Thursday, June 26, 2008

Post peak oil America.

Today, the national average for a gallon of regular gasoline is $4.067 and despite some belt tightening and an explosive increase in bicycle sales, the average American is pretty much living as they have for decades. In other words, the life Americans are leading today is indistinguishable from the life led a few decades ago, but that is about to change.

"It is increasingly clear that the outlook for oil supply signals a period of unprecedented scarcity,...Despite the recent record jump in oil prices, oil prices will continue to rise steadily over the next five years." -- statement by analysts led by Jeff Rubin at CIBC

The great unanswered question is what is the dollar-per-fuel ratio which will make the current American lifestyle unsustainable? When does the average two-income American family decide that using two cars to commute between work, grocery shopping, school, soccer practice, church and girl scout camp simply cannot happen any longer? Furthermore, what does a world look like when the average American crunches the numbers and discovers the life they lead, indeed the lives their cities were built for, is no longer economically feasible on an individual level?

To find an answer to the future of America, we will need to look into the past.

America as we know it today has its beginnings during a 1919 Transcontinental Motor Convoy experiment which tested the mobility of military vehicles on American soil. A young Lieutenant Colonel named Dwight D. Eisenhower participated in the exercise which took 62 days to traverse 3,251 miles from Washington DC and to San Francisco. Thirty-seven years later, when the Federal-Aid Highway Act in 1956 was going through congress, automobile industry lobbiests found a powerful ally in President Eisenhower whose unsatisfactory two month long commute is the reason we can start a car in Washington, D.C. and arrive in San Francisco less than two days later.

Suburbs were born in the era of the trolley and commuter train but only reached brobdingnagian proportions in the age of the automobile and the super-highway. The creation of the Eisenhower interstate highway not only changed how fast Americans could travel but also the shape of their communities as well. The super-highway network had the ironic effect of both connecting remote suburbs to cities as well as dividing those communities through which they were built. As anyone in North Texas or Atlanta knows, the idea of hopping on a bike or walking to the local grocery store would be every bit as suicidal as jumping off a building if that store were on the other side of a major highway. The fact is that safely purchasing a gallon of milk or a pound of suger requires the turn of an ignition switch - not a bad thing when gas was less than half the price than milk.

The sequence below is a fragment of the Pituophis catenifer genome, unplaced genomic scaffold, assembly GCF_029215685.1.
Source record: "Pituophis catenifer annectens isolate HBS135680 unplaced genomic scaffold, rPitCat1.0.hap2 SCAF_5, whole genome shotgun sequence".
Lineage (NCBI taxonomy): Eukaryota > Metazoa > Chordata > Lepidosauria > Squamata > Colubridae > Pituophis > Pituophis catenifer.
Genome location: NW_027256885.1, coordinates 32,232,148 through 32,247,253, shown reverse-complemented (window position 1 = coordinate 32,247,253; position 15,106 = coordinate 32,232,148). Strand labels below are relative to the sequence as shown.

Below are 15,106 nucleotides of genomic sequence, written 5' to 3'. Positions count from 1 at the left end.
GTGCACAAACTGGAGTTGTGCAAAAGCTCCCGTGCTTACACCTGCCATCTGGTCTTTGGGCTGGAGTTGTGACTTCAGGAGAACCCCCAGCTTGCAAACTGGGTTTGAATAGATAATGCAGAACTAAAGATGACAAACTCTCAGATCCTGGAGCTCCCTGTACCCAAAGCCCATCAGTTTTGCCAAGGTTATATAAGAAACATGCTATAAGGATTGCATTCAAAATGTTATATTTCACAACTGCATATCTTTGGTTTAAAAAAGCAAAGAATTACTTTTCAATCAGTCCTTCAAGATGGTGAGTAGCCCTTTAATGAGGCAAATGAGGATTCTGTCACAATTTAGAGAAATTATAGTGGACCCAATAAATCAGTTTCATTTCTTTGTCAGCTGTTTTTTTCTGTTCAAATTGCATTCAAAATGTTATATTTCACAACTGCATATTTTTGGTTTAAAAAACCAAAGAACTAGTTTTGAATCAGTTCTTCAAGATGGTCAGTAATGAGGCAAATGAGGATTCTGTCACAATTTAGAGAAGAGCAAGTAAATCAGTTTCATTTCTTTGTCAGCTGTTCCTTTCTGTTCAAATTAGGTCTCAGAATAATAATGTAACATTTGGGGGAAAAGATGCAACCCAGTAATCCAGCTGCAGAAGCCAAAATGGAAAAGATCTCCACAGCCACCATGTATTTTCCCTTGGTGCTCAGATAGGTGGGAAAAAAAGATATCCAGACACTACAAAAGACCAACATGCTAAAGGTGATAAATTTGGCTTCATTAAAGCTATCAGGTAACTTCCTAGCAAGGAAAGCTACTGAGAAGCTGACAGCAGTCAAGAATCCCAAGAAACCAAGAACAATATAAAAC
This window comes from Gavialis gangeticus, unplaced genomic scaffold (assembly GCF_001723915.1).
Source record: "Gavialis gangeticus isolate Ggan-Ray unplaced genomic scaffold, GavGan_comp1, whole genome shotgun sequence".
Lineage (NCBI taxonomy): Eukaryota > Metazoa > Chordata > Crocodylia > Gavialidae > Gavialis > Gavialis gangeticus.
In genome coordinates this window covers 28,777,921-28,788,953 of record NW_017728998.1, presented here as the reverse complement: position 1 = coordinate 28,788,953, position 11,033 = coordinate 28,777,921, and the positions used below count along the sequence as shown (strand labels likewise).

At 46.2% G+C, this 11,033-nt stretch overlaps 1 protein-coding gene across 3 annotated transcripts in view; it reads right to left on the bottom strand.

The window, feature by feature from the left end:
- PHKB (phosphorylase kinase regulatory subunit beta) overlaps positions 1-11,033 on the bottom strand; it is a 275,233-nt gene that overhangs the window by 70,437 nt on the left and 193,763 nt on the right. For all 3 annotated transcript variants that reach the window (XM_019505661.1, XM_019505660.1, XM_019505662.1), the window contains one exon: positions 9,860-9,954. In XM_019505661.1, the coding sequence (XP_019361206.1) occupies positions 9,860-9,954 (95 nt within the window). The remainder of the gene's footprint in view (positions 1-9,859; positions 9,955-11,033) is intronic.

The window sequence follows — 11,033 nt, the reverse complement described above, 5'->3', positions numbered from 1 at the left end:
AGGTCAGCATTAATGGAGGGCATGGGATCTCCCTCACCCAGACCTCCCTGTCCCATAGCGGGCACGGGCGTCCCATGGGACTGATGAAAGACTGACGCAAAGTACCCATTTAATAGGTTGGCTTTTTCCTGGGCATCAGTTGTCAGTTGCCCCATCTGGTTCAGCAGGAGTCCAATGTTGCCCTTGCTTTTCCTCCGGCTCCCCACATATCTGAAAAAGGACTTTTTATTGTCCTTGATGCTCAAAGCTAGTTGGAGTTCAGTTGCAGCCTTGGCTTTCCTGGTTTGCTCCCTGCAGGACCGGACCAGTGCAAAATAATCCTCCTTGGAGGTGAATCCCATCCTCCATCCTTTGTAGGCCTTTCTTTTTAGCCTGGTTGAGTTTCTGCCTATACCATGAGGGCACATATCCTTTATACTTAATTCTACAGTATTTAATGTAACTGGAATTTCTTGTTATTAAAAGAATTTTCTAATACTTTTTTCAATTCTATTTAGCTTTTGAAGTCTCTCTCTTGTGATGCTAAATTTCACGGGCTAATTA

However, as analysts forcast the price of gasoline rising to over 7 dollars a gallon over the next five years, the use of petrol fuel becomes far more problematic and, by extension, so does the very existence of the American mega-suburbs.

The fact remains that at some point (perhaps when Exxon credit bills look more like rent payments) America will undergo a very rapid and painful change but I believe this change will be for the better. Here are a few predictions for the next 10 years.

  1. Mass transportation, such as trolleys and light rail will make a comeback.
  2. "White flight" will reverse course, back into cities where trains can deliver food and products.
  3. Outlying suburbs will shrink or are abandoned to be changed back into the farmlands they once were.
  4. Cities and town will be restructured for a pedestrian existence, allowing families to walk to schools, work, shopping.
  5. Food will be grown locally, even in our own backyards, and our consumption of meat will be dramatically reduced.

In addition to these fundamental changes comes the very real effect on those people who must live through them. The price of suburb housing, by reason of supply and demand, would drop dramatically in an age of 7 dollar per gallon fuel, likely leaving people owing far more than what the property is valued at. However, this is merely one of many changes that America will undergo as we retool our economy, our cities and our lives to accommodate the post-peak oil century. Perhaps the only way to know how our lives will change is to live through the changes so we may look back and see where we have come.

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